Whether you’re off to see the sights, ski the slopes, or sunbathe on the sand, it pays to be an informed travel shopper. To help you avoid vacation frustration, the Federal Trade Commission (FTC), the nation’s consumer protection agency, offers these tips.
- Buy your vacation package from a business you have confidence in. Ask family and friends to recommend a company with a good track record. Think twice if you can’t get a person on the phone to answer your questions or if the ad doesn’t give the company’s street address. Contact the state Attorney General, consumer protection agency and Better Business Bureau where you live and where the company is based to see if there is a history of complaints on file.
- Be on the alert for the telltale signs of a travel scam. Unsolicited faxes or emails for deeply discounted travel packages promise the world. But the fraudsters behind these offers will leave you at the gate.
- Verify and clarify. Call to verify your reservations and arrangements. Get the details behind vague promises that you’ll be staying at a “five-star” resort or sailing on a “luxury” cruise ship. When you have the names, addresses and telephone numbers of the airlines, car rental companies, and hotels you’ll be using, confirm all arrangements for yourself.
- Put it on paper. Get the details of your vacation in writing. Get a copy of the company’s cancellation and refund policies, and ask “What if…?” Consider whether some form of travel cancellation insurance may be appropriate.
- Use a credit card to make your purchase. If you don’t get what you paid for, you may be able to dispute the charges with your credit card company. However, don’t give your account number to any business until you’ve verified that it is reputable.
- Avoid a travel club flub. Ask questions before joining a travel club. Sometimes, a “free trial” membership can result in unauthorized charges on your credit card. Find out what you’ll get for your money and how you can cancel.
- Won a “free” vacation? Not so fast. Scam artists may tell you you’ve won a “free” vacation, but then claim to need your credit card number for “verification.” Tell ‘em to take a hike. If the promotion is legit, you never need to pay for a prize.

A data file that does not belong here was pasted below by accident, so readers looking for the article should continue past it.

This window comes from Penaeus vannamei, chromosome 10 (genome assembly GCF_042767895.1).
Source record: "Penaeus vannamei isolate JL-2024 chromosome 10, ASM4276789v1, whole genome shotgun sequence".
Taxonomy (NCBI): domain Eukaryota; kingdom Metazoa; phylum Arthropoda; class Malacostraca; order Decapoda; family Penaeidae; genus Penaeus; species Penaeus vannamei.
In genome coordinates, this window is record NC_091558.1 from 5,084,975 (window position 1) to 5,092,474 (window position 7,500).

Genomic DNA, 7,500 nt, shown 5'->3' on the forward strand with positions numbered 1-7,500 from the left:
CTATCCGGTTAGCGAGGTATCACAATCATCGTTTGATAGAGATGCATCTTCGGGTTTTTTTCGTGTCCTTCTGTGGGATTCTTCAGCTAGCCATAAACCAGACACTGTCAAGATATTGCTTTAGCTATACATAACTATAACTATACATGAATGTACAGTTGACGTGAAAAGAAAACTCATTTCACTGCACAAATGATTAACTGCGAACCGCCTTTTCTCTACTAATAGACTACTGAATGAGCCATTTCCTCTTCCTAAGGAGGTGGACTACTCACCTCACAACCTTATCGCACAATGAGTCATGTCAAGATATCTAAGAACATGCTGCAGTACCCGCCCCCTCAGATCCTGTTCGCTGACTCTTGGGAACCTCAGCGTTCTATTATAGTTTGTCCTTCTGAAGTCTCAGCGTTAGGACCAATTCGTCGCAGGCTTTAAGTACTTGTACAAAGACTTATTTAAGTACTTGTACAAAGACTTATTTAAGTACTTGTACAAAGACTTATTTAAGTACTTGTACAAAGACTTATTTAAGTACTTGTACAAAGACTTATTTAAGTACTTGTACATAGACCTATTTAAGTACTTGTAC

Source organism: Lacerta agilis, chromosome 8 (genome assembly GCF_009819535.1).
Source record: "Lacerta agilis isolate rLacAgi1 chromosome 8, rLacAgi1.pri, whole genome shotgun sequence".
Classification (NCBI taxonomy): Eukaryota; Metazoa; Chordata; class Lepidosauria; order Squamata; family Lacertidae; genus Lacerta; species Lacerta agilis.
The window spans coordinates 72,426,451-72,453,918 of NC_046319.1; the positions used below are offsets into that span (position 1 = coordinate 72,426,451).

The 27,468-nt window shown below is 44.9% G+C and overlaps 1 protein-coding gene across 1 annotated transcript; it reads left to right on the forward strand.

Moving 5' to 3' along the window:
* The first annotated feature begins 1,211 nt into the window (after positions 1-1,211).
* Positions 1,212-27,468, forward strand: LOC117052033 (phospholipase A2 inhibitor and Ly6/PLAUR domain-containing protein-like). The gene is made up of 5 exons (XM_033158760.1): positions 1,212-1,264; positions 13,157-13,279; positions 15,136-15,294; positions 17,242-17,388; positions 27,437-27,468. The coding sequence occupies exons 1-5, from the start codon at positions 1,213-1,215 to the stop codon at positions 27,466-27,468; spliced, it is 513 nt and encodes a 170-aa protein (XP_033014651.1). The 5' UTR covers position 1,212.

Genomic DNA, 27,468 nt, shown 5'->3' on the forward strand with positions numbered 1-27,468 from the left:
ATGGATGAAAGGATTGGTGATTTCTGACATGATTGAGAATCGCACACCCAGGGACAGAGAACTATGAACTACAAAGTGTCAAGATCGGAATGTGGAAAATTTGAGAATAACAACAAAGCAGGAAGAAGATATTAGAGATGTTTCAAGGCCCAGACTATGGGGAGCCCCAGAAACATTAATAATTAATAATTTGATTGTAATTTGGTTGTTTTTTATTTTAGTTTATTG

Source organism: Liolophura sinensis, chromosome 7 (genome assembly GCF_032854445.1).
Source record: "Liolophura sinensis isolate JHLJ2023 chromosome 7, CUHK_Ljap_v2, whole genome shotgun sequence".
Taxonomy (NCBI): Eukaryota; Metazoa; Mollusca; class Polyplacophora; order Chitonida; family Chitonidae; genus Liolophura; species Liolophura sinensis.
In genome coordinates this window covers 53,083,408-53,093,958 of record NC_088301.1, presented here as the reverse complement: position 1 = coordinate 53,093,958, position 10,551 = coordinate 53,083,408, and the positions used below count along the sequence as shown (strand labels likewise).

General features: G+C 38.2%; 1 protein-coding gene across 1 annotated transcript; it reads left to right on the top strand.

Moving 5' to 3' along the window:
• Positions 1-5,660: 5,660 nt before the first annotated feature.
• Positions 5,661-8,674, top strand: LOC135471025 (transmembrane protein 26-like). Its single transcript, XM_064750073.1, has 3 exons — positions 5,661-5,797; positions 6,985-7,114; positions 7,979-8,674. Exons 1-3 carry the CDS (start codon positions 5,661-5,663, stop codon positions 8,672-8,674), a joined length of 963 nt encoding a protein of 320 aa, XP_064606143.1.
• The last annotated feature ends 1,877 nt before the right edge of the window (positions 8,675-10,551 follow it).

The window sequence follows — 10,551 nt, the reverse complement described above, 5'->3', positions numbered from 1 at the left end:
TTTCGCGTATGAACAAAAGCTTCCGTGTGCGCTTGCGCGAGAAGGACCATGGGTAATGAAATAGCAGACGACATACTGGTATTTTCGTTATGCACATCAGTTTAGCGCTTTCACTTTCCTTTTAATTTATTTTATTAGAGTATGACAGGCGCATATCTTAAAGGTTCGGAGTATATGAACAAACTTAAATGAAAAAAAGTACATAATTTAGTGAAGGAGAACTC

I just returned from Hong Kong where in addition to the work I had to do there I had the opportunity to shop for some much anticipated upgrades to some of my mobile gear. Here is a shop near the Ladies Market in Mongkok which had all kinds of designer knock-offs for a fraction of the price. If you get off at Mongkok station and head towards the ladies market (there are signs) you won’t miss it.
Additional view in my Photoset.
“Technology and cooperation among wireless carriers make it cheaper than ever for Americans to use their cellphones abroad. But figuring out whether you can use your phone on a specific trip can be daunting because of a mix of technological standards, phone features and calling plans.”
Read the article from USA Today
“Voted in 2004 as ‘The Best Overseas Destination Spa’ by readers of Conde Nast Traveller (UK), Chiva-Som is a world-renowned, luxury, health resort located on the beach of Hua Hin some 220 Kilometres south of Bangkok. Chiva-Som, meaning ‘Haven of Life’ is a beautiful secluded world of its own hidden within seven acres of lush tropical gardens. The resort offers individualised programmes and treatments for everyone from weight loss and stress reduction to total relaxation and pure pampering.”
Lucie Wood writes about her experiences here: “I was pleasantly surprised to discover that this resort was unlike any spa I had been to. This was no boot camp. There was no 6am wake-up call and three hours of yoga and meditation were not required before breakfast. In fact, in terms of atmosphere, Chiva-Som is more like heaven than an overpriced hell enjoyed only by health junkies.”
Add this to your list of places to unwind and regenerate in Asia.
Koyono has just announced its spring and summer line of outerwear — jackets and coats equipped with integrated iPod controls. These are primarily designed for those of you in the northern hemisphere as I have been wearing shorts and t-shirts for a month or two. Their spring and summer jackets integrate iPod control pads into the lapels of their jacket, enabling you to control your iPod without ever removing your player from it’s pocket. Controls include volume, track change and power. Each of the jackets also includes water protection and pocketing for commuting or travel. Their whole apparel line are great commercial ubiquitous computing controls.